Voting history

As of 2013, Croatia's voting history is as follows:

Commentators

Year(s) Commentator Spokesperson
1992 No broadcast Croatia did not participate
1993 Aleksandar "Aco" Kostadinov Veljko Đuretić
1994 Helga Vlahović
1995 Danijela Trbović
1996
1997 Davor Meštrović
1998
1999 Marko Rašica
2000
2001 Ante Batinović Danijela Trbović
2002 Duško Čurlić
2003 Danijela Trbović Davor Meštrović
2004 Aleksandar "Aco" Kostadinov Barbara Kolar
2005
2006 Duško Čurlić Mila Horvat
2007 Barbara Kolar
2008
2009 Mila Horvat
2010
2011 Nevena Rendeli
2012
2013 Uršula Tolj
2014 Aleksandar "Aco" Kostadinov Croatia did not participate
2015 No broadcast
2016 Duško Čurlić TBA
  • From 1961 until 1991 Croatia competed as part of Yugoslavia

NOTE: In 2014, HRT screened only the grand final. The semi-finals were not screened.

See also

References

  1. 1.0 1.1 Jiandani, Sanjay (19 September 2013). "Croatia: HRT will not participate in Eurovision 2014". esctoday.com. ESCToday. Retrieved 19 September 2013.<templatestyles src="Module:Citation/CS1/styles.css"></templatestyles>
  2. 2.0 2.1 Jiandani, Sanjay (26 September 2014). "Croatia: HRT will not participate Eurovision 2015". esctoday.com. ESCToday. Retrieved 26 September 2014.<templatestyles src="Module:Citation/CS1/styles.css"></templatestyles>
  3. "Eurovision Song Contest 1990". eurovision.tv. European Broadcasting Union. Retrieved 9 January 2016.<templatestyles src="Module:Citation/CS1/styles.css"></templatestyles>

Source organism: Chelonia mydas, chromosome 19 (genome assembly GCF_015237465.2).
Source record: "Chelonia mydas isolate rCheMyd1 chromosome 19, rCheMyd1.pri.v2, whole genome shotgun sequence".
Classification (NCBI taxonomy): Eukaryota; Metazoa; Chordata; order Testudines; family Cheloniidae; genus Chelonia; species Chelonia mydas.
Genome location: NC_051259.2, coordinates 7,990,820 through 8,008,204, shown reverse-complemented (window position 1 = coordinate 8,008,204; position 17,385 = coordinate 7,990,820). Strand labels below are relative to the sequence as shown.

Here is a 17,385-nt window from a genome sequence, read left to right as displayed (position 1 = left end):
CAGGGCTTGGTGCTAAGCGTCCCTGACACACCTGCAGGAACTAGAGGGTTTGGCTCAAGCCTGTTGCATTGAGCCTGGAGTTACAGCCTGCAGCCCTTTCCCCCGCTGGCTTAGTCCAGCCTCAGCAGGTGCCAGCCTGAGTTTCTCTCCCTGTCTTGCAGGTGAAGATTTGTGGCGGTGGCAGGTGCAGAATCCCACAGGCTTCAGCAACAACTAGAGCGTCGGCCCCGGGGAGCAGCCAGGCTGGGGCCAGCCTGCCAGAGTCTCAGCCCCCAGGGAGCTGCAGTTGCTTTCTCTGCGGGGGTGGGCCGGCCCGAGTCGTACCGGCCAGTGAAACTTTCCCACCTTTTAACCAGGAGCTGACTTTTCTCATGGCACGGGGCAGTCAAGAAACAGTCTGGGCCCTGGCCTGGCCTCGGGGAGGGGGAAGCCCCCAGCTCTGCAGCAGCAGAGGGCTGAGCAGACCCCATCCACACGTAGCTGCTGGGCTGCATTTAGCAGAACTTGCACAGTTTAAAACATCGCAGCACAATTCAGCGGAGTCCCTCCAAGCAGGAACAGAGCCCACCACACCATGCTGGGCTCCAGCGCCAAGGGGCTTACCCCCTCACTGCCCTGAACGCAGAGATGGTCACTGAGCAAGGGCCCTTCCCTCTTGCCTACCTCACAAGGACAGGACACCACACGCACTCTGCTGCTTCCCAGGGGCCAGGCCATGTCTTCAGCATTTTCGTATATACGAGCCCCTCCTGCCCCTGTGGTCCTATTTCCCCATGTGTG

4. Croatian Contest for the Eurovision Song Contest - Grand Prix '92
  5. Premec, Tina (7 October 2014). "ZA NAJSKUPLJI SHOW HTV-a PRIJAVILO SE VIŠE OD 1000 LJUDI 'Koliko smo ga platili? To je tajna'" (in Croatian). Jutarnji list. Retrieved 6 October 2014. <templatestyles src="Module:Citation/CS1/styles.css"></templatestyles>
  6. "HRT ne prenosi Eurosong 2015.!'" (in Croatian). eurosong.hr. 5 May 2015. Retrieved 6 May 2015. <templatestyles src="Module:Citation/CS1/styles.css"></templatestyles>
  7. Jiandani, Sanjay (26 November 2015). "Croatia: HRT confirms participation in Eurovision 2016". esctoday.com. ESCToday. Retrieved 26 November 2015.<templatestyles src="Module:Citation/CS1/styles.css"></templatestyles>
  8. Spain originally gave its 12 points to Israel and 10 to Norway. After the broadcast it was announced that Spanish broadcaster wrongly tallied the votes and Germany should have got the top mark - 12 points - instead of being snubbed, as it happened. The mistake was corrected and so Germany was placed 7th over Norway. Israel and Norway both received 2 points less than originally and Croatia, Malta, Portugal, United Kingdom, Netherlands, Belgium, Estonia and Turkey all received one point less than indicated during the broadcast.

External links